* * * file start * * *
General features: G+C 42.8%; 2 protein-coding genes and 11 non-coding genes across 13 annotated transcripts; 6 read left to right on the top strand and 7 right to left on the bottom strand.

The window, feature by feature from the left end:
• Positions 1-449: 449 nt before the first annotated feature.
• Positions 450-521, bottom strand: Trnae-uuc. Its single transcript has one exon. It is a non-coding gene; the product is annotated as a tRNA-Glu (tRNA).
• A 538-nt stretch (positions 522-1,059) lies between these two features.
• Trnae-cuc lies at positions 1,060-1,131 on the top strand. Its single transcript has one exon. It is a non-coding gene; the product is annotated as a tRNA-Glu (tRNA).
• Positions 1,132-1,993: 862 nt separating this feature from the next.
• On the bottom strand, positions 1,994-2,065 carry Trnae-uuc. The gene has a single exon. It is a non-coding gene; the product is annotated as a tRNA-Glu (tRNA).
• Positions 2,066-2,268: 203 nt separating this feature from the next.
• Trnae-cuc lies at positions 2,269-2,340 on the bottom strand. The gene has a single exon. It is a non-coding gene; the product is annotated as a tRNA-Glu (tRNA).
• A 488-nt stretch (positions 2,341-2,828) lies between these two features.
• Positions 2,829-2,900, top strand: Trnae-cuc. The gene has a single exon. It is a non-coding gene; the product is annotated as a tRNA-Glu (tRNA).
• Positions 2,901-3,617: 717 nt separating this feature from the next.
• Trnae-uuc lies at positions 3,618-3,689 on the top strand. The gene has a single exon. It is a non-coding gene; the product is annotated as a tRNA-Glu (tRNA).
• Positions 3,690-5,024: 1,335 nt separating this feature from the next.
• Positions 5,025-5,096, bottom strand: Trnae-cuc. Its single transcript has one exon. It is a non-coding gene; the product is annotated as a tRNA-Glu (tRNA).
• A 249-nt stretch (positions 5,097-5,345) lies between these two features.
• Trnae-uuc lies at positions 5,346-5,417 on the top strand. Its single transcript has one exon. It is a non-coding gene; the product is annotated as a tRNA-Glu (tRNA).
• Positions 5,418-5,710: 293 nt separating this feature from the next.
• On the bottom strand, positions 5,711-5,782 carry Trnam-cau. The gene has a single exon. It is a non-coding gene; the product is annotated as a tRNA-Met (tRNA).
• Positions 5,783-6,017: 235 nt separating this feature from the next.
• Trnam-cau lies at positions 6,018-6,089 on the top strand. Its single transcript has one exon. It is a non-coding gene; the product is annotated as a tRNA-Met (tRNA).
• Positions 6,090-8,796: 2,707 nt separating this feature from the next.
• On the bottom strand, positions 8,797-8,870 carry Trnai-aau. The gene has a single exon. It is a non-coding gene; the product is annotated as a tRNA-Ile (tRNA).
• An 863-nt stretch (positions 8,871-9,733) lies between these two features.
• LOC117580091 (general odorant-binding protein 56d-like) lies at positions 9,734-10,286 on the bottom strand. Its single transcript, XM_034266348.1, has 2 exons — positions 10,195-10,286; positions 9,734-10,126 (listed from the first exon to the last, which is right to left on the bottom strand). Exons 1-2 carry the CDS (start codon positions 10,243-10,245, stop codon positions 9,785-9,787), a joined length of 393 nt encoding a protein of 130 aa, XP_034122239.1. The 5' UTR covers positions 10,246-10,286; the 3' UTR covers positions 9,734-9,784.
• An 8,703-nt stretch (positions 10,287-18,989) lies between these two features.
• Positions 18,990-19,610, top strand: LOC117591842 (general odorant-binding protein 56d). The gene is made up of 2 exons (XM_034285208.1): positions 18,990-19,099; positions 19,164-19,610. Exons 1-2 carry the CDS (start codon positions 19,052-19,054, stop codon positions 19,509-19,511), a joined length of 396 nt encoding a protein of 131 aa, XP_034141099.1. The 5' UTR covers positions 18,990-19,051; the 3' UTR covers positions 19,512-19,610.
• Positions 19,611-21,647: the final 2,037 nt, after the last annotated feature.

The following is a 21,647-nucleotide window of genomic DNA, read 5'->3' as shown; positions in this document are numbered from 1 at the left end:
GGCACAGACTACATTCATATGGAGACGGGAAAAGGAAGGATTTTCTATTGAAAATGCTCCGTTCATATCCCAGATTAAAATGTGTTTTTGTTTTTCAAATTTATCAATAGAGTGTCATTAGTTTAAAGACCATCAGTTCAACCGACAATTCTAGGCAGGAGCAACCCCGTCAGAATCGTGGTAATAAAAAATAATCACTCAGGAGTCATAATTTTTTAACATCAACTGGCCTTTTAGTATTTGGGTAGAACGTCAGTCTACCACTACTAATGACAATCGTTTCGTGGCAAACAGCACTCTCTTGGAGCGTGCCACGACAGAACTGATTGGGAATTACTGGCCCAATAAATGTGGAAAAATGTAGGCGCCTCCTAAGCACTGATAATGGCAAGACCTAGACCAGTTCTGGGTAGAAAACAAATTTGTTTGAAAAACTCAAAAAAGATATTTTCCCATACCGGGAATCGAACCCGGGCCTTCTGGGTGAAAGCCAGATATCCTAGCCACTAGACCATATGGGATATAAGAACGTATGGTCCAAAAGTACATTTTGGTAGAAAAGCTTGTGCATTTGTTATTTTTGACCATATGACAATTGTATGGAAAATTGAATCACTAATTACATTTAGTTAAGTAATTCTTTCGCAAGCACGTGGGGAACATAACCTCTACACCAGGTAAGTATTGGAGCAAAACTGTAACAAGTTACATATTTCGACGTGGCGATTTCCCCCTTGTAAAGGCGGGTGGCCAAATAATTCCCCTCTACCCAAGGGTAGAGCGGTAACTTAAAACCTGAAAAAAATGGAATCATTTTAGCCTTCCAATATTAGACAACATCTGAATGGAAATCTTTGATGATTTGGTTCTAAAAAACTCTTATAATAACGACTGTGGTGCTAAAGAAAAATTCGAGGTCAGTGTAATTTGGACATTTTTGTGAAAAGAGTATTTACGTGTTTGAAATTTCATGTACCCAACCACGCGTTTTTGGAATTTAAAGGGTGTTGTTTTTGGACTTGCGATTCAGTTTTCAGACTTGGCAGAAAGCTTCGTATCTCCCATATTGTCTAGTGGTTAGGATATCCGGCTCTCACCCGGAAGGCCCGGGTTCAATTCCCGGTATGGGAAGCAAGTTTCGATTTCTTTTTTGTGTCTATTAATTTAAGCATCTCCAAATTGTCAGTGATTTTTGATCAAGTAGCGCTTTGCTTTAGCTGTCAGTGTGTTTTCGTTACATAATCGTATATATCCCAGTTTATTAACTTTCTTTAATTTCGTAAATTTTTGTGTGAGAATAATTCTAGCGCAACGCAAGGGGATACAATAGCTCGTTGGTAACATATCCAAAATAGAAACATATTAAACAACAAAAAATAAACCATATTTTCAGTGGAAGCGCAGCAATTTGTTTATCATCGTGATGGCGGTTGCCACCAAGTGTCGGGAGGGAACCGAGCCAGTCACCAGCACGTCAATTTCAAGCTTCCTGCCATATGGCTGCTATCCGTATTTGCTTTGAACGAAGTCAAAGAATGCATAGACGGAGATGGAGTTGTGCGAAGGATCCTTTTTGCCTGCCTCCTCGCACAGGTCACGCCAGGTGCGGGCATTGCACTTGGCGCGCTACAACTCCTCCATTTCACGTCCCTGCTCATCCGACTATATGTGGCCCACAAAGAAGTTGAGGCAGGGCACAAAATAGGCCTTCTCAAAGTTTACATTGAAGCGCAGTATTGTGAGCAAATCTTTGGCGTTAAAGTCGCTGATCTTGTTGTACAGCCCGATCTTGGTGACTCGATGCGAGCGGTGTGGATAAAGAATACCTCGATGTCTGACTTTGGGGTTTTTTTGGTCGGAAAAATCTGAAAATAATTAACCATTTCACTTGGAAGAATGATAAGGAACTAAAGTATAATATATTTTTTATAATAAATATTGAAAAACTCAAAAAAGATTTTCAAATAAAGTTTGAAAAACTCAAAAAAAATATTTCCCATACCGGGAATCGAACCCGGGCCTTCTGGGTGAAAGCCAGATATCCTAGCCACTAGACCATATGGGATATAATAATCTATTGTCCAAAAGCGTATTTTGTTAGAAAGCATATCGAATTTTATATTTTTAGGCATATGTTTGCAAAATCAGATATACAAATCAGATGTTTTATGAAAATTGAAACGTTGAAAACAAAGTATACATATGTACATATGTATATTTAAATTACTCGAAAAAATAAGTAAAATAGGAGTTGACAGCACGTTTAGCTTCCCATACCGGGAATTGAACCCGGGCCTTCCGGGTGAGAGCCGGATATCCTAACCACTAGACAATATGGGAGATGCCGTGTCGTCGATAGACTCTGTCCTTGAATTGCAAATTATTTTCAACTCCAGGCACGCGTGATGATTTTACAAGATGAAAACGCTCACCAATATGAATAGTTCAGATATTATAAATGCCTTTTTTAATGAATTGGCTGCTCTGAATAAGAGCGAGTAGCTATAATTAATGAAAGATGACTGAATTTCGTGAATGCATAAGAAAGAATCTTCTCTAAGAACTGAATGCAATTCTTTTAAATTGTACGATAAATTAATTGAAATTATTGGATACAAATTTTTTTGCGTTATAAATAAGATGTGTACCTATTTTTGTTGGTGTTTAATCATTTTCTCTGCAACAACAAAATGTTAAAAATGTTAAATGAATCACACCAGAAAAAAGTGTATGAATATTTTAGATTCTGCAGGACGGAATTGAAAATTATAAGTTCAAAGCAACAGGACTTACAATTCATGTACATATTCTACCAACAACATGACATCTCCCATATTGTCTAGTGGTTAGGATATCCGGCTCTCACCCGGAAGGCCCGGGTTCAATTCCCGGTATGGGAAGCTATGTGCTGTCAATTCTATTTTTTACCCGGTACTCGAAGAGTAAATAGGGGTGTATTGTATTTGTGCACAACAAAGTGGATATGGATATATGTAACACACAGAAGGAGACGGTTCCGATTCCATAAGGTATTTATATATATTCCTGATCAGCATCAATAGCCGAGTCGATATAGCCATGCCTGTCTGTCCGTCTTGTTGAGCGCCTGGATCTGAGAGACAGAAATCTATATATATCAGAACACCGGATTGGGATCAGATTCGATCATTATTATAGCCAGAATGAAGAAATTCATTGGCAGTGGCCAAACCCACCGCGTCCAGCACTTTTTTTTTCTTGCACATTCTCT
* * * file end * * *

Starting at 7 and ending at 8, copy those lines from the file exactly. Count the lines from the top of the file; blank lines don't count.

• Positions 1,132-1,993: 862 nt separating this feature from the next.
• On the bottom strand, positions 1,994-2,065 carry Trnae-uuc. The gene has a single exon. It is a non-coding gene; the product is annotated as a tRNA-Glu (tRNA).